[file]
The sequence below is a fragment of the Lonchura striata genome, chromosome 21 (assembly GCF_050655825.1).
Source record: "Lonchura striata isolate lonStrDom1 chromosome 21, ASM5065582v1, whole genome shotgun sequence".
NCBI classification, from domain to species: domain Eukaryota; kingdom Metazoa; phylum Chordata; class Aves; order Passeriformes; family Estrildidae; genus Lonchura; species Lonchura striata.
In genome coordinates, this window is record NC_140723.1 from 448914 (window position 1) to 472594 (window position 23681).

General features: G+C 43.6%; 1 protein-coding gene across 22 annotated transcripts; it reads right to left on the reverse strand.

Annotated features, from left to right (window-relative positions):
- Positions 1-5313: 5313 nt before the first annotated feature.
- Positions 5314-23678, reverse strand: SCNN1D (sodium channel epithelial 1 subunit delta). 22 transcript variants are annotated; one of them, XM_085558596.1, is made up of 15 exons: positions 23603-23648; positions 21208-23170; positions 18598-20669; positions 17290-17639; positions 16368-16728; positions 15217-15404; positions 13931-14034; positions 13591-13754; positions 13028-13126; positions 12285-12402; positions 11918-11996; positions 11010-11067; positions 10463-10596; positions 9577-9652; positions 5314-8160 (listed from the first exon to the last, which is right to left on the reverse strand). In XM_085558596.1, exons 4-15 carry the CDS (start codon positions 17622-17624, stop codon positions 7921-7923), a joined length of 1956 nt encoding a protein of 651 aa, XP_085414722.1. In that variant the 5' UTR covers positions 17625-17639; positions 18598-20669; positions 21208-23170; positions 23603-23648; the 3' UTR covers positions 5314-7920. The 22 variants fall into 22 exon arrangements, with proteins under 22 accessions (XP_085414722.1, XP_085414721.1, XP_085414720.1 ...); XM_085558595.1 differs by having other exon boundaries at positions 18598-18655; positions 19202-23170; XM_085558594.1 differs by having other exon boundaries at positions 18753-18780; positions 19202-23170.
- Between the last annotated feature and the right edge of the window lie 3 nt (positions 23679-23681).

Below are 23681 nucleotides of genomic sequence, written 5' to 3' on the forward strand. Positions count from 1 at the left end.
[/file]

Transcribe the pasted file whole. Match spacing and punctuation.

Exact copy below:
The sequence below is a fragment of the Lonchura striata genome, chromosome 21 (assembly GCF_050655825.1).
Source record: "Lonchura striata isolate lonStrDom1 chromosome 21, ASM5065582v1, whole genome shotgun sequence".
NCBI classification, from domain to species: domain Eukaryota; kingdom Metazoa; phylum Chordata; class Aves; order Passeriformes; family Estrildidae; genus Lonchura; species Lonchura striata.
In genome coordinates, this window is record NC_140723.1 from 448914 (window position 1) to 472594 (window position 23681).

General features: G+C 43.6%; 1 protein-coding gene across 22 annotated transcripts; it reads right to left on the reverse strand.

Annotated features, from left to right (window-relative positions):
- Positions 1-5313: 5313 nt before the first annotated feature.
- Positions 5314-23678, reverse strand: SCNN1D (sodium channel epithelial 1 subunit delta). 22 transcript variants are annotated; one of them, XM_085558596.1, is made up of 15 exons: positions 23603-23648; positions 21208-23170; positions 18598-20669; positions 17290-17639; positions 16368-16728; positions 15217-15404; positions 13931-14034; positions 13591-13754; positions 13028-13126; positions 12285-12402; positions 11918-11996; positions 11010-11067; positions 10463-10596; positions 9577-9652; positions 5314-8160 (listed from the first exon to the last, which is right to left on the reverse strand). In XM_085558596.1, exons 4-15 carry the CDS (start codon positions 17622-17624, stop codon positions 7921-7923), a joined length of 1956 nt encoding a protein of 651 aa, XP_085414722.1. In that variant the 5' UTR covers positions 17625-17639; positions 18598-20669; positions 21208-23170; positions 23603-23648; the 3' UTR covers positions 5314-7920. The 22 variants fall into 22 exon arrangements, with proteins under 22 accessions (XP_085414722.1, XP_085414721.1, XP_085414720.1 ...); XM_085558595.1 differs by having other exon boundaries at positions 18598-18655; positions 19202-23170; XM_085558594.1 differs by having other exon boundaries at positions 18753-18780; positions 19202-23170.
- Between the last annotated feature and the right edge of the window lie 3 nt (positions 23679-23681).

Below are 23681 nucleotides of genomic sequence, written 5' to 3' on the forward strand. Positions count from 1 at the left end.